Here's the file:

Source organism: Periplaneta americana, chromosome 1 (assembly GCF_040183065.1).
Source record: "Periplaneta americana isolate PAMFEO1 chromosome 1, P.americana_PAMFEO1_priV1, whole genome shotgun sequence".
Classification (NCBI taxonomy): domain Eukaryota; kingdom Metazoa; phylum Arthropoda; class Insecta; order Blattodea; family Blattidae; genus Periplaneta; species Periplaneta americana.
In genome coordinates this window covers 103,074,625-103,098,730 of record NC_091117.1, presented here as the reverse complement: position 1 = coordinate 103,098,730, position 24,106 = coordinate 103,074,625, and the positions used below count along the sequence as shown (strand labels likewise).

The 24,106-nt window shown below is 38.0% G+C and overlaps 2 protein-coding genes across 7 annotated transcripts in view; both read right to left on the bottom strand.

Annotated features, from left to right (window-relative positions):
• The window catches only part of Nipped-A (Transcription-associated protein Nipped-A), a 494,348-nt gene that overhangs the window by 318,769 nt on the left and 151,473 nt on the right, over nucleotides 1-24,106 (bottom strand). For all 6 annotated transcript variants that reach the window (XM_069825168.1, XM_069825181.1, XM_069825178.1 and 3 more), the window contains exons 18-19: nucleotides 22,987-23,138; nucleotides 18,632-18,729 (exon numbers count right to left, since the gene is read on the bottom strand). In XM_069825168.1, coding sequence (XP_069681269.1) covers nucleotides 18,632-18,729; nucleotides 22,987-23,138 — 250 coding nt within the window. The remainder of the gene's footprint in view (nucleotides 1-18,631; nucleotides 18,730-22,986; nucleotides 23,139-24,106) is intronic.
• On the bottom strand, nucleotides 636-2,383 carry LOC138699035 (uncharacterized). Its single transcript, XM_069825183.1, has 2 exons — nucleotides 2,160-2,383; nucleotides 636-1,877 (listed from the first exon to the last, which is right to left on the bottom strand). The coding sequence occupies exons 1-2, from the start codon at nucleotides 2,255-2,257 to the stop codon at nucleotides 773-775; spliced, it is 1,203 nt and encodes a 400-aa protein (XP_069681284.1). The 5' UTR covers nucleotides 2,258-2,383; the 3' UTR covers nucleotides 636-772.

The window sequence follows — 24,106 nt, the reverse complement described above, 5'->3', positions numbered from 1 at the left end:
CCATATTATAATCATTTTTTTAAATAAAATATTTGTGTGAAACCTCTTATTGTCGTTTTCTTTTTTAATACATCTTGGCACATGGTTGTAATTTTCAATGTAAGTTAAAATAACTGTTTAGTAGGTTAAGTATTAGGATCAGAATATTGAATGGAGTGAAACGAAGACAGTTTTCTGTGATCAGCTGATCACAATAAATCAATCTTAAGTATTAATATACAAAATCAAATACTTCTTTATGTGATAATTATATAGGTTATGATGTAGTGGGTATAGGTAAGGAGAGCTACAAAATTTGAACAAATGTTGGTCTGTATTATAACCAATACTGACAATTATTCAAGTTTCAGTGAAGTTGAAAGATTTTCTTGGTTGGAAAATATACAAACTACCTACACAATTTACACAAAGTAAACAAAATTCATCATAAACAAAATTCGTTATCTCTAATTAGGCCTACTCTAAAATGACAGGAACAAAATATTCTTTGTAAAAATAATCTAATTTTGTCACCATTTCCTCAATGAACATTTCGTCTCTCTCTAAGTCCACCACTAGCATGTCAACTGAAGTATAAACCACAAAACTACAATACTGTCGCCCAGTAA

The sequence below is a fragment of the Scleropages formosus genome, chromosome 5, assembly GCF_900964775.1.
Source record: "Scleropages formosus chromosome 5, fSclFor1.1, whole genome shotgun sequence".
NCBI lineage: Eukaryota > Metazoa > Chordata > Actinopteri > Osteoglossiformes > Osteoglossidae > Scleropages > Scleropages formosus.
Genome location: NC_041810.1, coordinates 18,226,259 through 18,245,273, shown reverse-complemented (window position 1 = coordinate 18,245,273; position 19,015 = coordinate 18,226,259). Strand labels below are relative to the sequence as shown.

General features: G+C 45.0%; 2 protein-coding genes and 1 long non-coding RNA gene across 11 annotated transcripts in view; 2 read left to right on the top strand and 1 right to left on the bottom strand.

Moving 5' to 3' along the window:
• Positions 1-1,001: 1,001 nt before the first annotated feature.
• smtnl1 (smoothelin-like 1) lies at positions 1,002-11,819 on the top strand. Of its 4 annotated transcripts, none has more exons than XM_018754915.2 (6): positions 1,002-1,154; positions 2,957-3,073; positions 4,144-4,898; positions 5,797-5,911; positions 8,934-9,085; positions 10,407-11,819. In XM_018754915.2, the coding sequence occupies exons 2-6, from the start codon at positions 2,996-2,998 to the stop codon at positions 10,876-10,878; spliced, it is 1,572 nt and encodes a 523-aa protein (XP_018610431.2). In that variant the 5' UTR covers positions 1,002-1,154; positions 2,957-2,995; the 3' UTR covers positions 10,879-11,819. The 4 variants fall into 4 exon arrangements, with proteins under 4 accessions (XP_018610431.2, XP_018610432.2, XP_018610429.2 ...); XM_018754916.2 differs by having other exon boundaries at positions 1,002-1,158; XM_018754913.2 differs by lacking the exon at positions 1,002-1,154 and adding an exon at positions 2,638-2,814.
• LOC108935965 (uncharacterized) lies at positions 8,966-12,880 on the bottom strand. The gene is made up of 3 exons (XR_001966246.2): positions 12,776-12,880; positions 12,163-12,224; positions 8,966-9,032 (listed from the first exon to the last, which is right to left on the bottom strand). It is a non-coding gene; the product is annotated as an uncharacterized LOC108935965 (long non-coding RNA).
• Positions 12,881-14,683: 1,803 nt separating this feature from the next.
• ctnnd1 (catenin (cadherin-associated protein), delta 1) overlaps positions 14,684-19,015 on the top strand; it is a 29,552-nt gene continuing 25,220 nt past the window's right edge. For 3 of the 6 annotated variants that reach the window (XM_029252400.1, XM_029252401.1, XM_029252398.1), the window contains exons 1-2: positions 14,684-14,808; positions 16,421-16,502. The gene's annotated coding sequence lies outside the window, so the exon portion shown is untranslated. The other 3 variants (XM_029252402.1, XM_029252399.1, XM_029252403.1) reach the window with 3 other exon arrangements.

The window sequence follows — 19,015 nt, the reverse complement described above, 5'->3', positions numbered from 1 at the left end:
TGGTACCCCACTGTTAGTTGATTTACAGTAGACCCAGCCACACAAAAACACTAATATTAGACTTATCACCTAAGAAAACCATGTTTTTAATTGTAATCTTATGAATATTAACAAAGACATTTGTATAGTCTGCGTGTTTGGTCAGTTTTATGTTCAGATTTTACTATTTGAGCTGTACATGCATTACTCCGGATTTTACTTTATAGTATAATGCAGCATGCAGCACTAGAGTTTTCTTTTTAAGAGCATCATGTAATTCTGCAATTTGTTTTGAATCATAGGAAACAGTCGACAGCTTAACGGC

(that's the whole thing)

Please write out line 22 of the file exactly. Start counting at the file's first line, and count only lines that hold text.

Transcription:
The window sequence follows — 19,015 nt, the reverse complement described above, 5'->3', positions numbered from 1 at the left end: